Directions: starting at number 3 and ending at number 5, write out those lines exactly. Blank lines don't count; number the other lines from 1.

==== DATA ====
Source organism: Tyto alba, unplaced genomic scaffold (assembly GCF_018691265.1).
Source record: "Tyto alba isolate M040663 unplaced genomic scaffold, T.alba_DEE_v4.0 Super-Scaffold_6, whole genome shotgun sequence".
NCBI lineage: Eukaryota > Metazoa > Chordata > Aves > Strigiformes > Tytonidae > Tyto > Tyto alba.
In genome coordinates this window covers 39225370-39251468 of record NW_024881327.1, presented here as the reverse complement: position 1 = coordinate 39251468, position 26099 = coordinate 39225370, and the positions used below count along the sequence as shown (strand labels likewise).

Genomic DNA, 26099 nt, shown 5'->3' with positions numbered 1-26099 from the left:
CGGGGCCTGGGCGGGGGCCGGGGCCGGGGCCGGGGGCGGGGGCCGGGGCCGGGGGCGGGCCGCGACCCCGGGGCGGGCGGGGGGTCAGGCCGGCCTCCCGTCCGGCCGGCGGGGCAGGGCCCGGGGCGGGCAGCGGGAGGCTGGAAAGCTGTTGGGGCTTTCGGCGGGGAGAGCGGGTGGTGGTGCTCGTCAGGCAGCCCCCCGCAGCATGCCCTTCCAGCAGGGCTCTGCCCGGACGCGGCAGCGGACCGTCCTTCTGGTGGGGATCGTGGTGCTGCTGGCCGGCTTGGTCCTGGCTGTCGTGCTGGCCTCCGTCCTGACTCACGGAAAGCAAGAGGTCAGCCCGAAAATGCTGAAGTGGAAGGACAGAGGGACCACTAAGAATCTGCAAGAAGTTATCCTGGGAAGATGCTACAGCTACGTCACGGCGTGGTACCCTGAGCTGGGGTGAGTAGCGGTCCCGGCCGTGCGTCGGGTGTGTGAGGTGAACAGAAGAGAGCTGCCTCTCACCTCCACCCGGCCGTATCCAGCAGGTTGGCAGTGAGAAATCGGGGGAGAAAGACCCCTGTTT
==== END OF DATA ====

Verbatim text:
NCBI lineage: Eukaryota > Metazoa > Chordata > Aves > Strigiformes > Tytonidae > Tyto > Tyto alba.
In genome coordinates this window covers 39225370-39251468 of record NW_024881327.1, presented here as the reverse complement: position 1 = coordinate 39251468, position 26099 = coordinate 39225370, and the positions used below count along the sequence as shown (strand labels likewise).

Genomic DNA, 26099 nt, shown 5'->3' with positions numbered 1-26099 from the left: